"Industry demand was far softer than anyone expected when we entered the fourth quarter, but the inherent advantages of our business model helped us grow more than four times faster than the overall rate," Michael Dell, said in a company statement. In spite of the slump in PC demand, Dell said his company has managed to avoided piling up excess inventory and instead has reduced inventory to five days of supply. The five-day inventory level is the lowest in Dell's history, according to Schneider.

Like other IT companies, Dell's bottom line has been hard hit by a slump in demand for PCs as a result of a slowdown in the global economy.

Last month, Dell joined many of its peers when it issued a profit warning concerning its fourth quarter. At that time, Dell said it expected fourth-quarter earnings per share of between US$0.18 and $0.19 as compared with its previous estimate of $0.26, while revenue would be between $8.5 billion and $8.6 billion, down on its earlier forecast of $8.7 billion. Michael Dell committed the vendor to continuing its cost-cutting measures. Turning to fiscal 2001 as a whole, excluding nonrecurring charges, Dell announced net income up 24 percent to $2.3 billion or $0.84 per share on revenue of $31.9 billion. Analysts had been expecting 2001 earnings of $0.85 per share and revenue of $31.8 billion, according to First Call.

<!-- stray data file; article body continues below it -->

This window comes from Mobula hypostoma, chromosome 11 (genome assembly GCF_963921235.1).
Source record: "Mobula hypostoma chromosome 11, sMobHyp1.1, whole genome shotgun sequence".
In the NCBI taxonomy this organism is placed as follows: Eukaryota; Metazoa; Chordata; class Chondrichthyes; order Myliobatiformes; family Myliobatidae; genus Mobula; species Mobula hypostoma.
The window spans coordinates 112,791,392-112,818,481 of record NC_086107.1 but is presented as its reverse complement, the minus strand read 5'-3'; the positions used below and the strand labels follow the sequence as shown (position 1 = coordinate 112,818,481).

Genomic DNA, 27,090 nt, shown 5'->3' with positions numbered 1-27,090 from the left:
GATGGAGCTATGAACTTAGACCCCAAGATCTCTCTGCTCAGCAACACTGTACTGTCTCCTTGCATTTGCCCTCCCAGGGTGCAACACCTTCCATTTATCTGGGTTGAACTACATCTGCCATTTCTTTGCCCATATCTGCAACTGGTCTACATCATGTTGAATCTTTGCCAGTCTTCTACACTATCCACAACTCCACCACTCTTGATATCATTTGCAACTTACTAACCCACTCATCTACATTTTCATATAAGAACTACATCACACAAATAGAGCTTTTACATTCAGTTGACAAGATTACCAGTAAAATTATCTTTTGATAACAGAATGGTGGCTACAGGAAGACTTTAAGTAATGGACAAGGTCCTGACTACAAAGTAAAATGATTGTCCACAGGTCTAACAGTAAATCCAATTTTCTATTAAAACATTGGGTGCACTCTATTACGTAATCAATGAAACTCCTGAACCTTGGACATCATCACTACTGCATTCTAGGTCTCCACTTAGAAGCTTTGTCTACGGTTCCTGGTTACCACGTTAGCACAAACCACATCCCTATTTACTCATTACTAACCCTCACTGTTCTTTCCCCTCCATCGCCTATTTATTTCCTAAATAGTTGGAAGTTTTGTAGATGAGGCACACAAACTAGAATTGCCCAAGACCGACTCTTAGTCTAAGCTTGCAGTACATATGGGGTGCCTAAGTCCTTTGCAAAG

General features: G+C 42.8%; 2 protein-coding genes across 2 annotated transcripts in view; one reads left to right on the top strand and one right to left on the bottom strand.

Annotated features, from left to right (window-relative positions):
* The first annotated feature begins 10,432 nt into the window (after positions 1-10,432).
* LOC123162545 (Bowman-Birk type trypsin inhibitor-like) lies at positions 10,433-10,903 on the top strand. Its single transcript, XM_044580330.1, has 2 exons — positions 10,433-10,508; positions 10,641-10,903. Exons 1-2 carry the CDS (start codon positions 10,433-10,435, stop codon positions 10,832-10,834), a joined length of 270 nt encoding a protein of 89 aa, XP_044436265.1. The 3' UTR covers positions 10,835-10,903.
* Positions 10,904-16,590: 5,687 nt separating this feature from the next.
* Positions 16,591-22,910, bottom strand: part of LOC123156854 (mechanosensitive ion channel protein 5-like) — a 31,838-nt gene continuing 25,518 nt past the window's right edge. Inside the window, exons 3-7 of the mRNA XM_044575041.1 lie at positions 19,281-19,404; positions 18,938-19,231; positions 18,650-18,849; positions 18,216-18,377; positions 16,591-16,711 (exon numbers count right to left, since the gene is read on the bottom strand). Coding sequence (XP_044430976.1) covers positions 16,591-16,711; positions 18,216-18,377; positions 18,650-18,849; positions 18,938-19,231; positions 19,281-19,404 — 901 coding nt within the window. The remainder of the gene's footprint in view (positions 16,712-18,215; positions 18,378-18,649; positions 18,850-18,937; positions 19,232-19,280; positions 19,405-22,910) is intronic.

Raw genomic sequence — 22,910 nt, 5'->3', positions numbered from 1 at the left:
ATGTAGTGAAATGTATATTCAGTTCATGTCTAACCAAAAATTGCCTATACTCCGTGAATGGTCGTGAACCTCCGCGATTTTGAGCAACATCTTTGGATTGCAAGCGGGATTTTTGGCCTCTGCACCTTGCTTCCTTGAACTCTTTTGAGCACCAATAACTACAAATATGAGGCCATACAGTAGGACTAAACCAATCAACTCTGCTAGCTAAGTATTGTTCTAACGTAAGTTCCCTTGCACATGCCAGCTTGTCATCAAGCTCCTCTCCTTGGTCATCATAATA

Looking ahead to Dell's first quarter, brokers polled by First Call estimate flat earnings per share growth and revenue of $8.45 billion. Schneider said he expects Dell's first-quarter revenue to be around $8 billion, an 8 percent sequential decline compared to the fourth quarter, while earnings per share should be $0.17. He refused to give any guidance about fiscal 2002 as a whole, citing the continued uncertain economic conditions.